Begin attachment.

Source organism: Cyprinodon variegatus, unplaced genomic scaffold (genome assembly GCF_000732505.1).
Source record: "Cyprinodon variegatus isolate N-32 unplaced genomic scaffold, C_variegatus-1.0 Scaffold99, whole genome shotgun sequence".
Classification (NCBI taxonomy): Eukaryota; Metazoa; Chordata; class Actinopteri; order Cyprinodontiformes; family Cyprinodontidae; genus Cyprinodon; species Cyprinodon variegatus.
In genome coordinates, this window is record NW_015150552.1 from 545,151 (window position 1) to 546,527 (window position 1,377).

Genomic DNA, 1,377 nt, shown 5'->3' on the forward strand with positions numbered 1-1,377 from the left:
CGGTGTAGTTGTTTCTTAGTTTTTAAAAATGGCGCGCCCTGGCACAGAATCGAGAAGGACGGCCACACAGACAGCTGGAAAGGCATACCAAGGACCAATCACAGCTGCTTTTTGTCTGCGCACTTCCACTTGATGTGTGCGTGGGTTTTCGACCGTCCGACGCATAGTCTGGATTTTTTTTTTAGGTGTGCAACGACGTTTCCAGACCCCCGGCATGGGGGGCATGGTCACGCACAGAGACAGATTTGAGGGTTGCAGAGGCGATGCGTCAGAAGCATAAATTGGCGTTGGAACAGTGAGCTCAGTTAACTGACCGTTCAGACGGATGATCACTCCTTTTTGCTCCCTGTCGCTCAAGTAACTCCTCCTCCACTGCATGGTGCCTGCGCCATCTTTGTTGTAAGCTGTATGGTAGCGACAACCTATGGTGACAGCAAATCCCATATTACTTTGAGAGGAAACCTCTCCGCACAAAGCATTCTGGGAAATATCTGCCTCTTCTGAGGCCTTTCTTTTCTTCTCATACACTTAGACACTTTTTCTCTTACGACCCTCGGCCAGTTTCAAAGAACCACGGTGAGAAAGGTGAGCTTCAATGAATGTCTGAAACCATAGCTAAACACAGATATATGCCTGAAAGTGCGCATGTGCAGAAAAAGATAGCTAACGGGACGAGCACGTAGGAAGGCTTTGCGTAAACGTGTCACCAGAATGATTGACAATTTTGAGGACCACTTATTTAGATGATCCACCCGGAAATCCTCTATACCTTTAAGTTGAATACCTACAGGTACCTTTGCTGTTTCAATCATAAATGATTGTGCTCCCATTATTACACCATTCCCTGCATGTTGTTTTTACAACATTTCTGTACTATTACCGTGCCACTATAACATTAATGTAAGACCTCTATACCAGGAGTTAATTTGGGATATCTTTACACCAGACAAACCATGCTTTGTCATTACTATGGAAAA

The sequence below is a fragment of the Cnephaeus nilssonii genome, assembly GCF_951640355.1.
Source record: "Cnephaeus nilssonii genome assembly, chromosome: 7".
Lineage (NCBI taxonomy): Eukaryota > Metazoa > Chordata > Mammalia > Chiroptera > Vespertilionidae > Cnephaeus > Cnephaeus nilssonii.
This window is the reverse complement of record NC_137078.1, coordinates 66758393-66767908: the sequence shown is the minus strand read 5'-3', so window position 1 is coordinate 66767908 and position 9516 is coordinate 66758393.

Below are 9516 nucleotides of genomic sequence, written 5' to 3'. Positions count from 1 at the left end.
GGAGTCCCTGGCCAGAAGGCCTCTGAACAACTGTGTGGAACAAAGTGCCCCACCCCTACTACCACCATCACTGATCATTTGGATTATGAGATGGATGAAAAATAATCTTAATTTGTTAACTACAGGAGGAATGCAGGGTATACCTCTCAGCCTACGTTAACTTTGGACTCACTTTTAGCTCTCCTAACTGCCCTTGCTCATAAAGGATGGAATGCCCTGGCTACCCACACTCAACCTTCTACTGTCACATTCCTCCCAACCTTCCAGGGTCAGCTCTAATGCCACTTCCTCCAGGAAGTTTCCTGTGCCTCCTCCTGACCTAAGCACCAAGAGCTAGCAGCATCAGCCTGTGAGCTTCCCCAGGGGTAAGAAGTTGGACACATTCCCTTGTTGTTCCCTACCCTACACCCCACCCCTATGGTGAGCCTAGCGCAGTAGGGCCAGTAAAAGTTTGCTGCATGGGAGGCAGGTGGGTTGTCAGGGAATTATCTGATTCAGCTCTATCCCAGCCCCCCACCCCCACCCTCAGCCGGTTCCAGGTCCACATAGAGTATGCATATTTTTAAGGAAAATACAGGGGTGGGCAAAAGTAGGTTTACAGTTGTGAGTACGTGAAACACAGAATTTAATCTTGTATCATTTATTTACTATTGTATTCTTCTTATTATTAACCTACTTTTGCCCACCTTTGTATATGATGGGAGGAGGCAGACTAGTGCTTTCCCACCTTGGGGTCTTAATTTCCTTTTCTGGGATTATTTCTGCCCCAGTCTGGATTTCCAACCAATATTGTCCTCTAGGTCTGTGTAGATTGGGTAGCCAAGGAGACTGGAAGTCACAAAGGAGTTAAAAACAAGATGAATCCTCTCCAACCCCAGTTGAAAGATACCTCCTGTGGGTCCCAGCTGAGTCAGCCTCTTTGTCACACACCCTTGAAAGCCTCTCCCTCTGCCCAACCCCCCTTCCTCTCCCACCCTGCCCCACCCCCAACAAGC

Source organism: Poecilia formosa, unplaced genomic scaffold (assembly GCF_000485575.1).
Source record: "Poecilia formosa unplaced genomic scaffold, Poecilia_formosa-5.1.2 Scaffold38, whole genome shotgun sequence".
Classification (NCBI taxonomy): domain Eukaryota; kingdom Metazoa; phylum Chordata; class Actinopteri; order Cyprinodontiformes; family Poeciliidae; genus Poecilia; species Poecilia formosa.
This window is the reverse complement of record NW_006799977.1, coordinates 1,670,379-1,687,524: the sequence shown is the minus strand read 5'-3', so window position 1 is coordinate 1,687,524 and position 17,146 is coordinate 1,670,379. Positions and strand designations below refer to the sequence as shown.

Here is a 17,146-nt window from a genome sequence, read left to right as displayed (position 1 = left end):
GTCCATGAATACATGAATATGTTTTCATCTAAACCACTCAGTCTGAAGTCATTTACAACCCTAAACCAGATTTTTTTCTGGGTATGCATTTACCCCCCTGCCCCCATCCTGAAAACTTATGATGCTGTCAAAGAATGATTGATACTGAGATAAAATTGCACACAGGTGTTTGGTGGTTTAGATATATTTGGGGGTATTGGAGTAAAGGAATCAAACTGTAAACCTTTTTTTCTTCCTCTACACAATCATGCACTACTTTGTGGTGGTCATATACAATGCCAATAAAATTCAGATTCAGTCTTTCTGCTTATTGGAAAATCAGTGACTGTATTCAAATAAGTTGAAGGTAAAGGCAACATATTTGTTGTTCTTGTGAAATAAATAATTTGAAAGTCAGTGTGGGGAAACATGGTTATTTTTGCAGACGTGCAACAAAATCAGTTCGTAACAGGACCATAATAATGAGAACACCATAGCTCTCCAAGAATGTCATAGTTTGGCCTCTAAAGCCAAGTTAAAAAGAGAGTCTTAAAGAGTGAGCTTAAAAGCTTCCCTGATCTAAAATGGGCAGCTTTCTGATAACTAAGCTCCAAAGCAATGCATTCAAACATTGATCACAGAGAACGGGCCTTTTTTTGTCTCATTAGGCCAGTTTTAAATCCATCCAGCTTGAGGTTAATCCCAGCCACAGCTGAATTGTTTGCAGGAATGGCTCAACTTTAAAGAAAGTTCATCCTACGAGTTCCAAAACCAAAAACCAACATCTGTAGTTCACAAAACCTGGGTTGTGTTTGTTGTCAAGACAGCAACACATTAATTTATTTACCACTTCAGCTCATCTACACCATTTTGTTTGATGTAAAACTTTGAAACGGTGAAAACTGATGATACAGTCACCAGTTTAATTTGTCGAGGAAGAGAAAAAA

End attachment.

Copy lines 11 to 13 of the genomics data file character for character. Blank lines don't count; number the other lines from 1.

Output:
Below are 9516 nucleotides of genomic sequence, written 5' to 3'. Positions count from 1 at the left end.
GGAGTCCCTGGCCAGAAGGCCTCTGAACAACTGTGTGGAACAAAGTGCCCCACCCCTACTACCACCATCACTGATCATTTGGATTATGAGATGGATGAAAAATAATCTTAATTTGTTAACTACAGGAGGAATGCAGGGTATACCTCTCAGCCTACGTTAACTTTGGACTCACTTTTAGCTCTCCTAACTGCCCTTGCTCATAAAGGATGGAATGCCCTGGCTACCCACACTCAACCTTCTACTGTCACATTCCTCCCAACCTTCCAGGGTCAGCTCTAATGCCACTTCCTCCAGGAAGTTTCCTGTGCCTCCTCCTGACCTAAGCACCAAGAGCTAGCAGCATCAGCCTGTGAGCTTCCCCAGGGGTAAGAAGTTGGACACATTCCCTTGTTGTTCCCTACCCTACACCCCACCCCTATGGTGAGCCTAGCGCAGTAGGGCCAGTAAAAGTTTGCTGCATGGGAGGCAGGTGGGTTGTCAGGGAATTATCTGATTCAGCTCTATCCCAGCCCCCCACCCCCACCCTCAGCCGGTTCCAGGTCCACATAGAGTATGCATATTTTTAAGGAAAATACAGGGGTGGGCAAAAGTAGGTTTACAGTTGTGAGTACGTGAAACACAGAATTTAATCTTGTATCATTTATTTACTATTGTATTCTTCTTATTATTAACCTACTTTTGCCCACCTTTGTATATGATGGGAGGAGGCAGACTAGTGCTTTCCCACCTTGGGGTCTTAATTTCCTTTTCTGGGATTATTTCTGCCCCAGTCTGGATTTCCAACCAATATTGTCCTCTAGGTCTGTGTAGATTGGGTAGCCAAGGAGACTGGAAGTCACAAAGGAGTTAAAAACAAGATGAATCCTCTCCAACCCCAGTTGAAAGATACCTCCTGTGGGTCCCAGCTGAGTCAGCCTCTTTGTCACACACCCTTGAAAGCCTCTCCCTCTGCCCAACCCCCCTTCCTCTCCCACCCTGCCCCACCCCCAACAAGC

Source organism: Poecilia formosa, unplaced genomic scaffold (assembly GCF_000485575.1).